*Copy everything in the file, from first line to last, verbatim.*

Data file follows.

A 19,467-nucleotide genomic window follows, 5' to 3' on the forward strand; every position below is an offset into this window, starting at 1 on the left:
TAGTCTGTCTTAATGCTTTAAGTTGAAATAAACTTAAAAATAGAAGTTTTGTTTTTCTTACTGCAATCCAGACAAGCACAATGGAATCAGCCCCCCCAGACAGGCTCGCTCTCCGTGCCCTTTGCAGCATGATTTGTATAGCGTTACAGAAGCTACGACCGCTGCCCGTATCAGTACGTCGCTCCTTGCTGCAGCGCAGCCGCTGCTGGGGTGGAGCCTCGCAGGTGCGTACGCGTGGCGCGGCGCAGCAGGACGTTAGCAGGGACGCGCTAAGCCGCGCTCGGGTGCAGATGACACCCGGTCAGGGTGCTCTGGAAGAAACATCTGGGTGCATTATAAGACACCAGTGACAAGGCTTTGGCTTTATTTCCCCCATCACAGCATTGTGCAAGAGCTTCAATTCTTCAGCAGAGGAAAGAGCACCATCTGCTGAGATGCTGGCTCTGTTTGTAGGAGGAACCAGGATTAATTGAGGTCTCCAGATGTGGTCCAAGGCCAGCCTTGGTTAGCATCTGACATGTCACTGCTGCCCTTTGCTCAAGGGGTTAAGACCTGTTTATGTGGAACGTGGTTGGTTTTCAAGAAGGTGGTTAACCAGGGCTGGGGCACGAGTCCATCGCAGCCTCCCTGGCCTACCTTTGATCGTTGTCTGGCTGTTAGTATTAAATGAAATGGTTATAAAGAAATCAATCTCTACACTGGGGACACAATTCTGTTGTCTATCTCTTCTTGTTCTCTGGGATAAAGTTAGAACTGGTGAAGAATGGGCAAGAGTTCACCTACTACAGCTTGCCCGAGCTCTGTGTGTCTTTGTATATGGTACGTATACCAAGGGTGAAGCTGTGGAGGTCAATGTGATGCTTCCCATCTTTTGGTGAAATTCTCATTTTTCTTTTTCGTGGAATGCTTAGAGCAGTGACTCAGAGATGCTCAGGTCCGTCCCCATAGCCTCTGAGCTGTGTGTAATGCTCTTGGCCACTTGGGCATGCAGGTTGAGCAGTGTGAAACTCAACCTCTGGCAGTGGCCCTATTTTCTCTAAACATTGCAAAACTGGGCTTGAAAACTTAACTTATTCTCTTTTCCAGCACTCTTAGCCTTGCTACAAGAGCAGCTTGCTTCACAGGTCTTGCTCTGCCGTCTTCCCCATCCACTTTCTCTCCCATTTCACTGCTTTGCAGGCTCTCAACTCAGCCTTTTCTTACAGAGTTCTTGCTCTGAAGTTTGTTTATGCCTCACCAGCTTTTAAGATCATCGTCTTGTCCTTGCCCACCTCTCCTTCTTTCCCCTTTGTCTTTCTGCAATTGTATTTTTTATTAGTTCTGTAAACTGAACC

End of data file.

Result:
A 19,467-nucleotide genomic window follows, 5' to 3' on the forward strand; every position below is an offset into this window, starting at 1 on the left:
TAGTCTGTCTTAATGCTTTAAGTTGAAATAAACTTAAAAATAGAAGTTTTGTTTTTCTTACTGCAATCCAGACAAGCACAATGGAATCAGCCCCCCCAGACAGGCTCGCTCTCCGTGCCCTTTGCAGCATGATTTGTATAGCGTTACAGAAGCTACGACCGCTGCCCGTATCAGTACGTCGCTCCTTGCTGCAGCGCAGCCGCTGCTGGGGTGGAGCCTCGCAGGTGCGTACGCGTGGCGCGGCGCAGCAGGACGTTAGCAGGGACGCGCTAAGCCGCGCTCGGGTGCAGATGACACCCGGTCAGGGTGCTCTGGAAGAAACATCTGGGTGCATTATAAGACACCAGTGACAAGGCTTTGGCTTTATTTCCCCCATCACAGCATTGTGCAAGAGCTTCAATTCTTCAGCAGAGGAAAGAGCACCATCTGCTGAGATGCTGGCTCTGTTTGTAGGAGGAACCAGGATTAATTGAGGTCTCCAGATGTGGTCCAAGGCCAGCCTTGGTTAGCATCTGACATGTCACTGCTGCCCTTTGCTCAAGGGGTTAAGACCTGTTTATGTGGAACGTGGTTGGTTTTCAAGAAGGTGGTTAACCAGGGCTGGGGCACGAGTCCATCGCAGCCTCCCTGGCCTACCTTTGATCGTTGTCTGGCTGTTAGTATTAAATGAAATGGTTATAAAGAAATCAATCTCTACACTGGGGACACAATTCTGTTGTCTATCTCTTCTTGTTCTCTGGGATAAAGTTAGAACTGGTGAAGAATGGGCAAGAGTTCACCTACTACAGCTTGCCCGAGCTCTGTGTGTCTTTGTATATGGTACGTATACCAAGGGTGAAGCTGTGGAGGTCAATGTGATGCTTCCCATCTTTTGGTGAAATTCTCATTTTTCTTTTTCGTGGAATGCTTAGAGCAGTGACTCAGAGATGCTCAGGTCCGTCCCCATAGCCTCTGAGCTGTGTGTAATGCTCTTGGCCACTTGGGCATGCAGGTTGAGCAGTGTGAAACTCAACCTCTGGCAGTGGCCCTATTTTCTCTAAACATTGCAAAACTGGGCTTGAAAACTTAACTTATTCTCTTTTCCAGCACTCTTAGCCTTGCTACAAGAGCAGCTTGCTTCACAGGTCTTGCTCTGCCGTCTTCCCCATCCACTTTCTCTCCCATTTCACTGCTTTGCAGGCTCTCAACTCAGCCTTTTCTTACAGAGTTCTTGCTCTGAAGTTTGTTTATGCCTCACCAGCTTTTAAGATCATCGTCTTGTCCTTGCCCACCTCTCCTTCTTTCCCCTTTGTCTTTCTGCAATTGTATTTTTTATTAGTTCTGTAAACTGAACC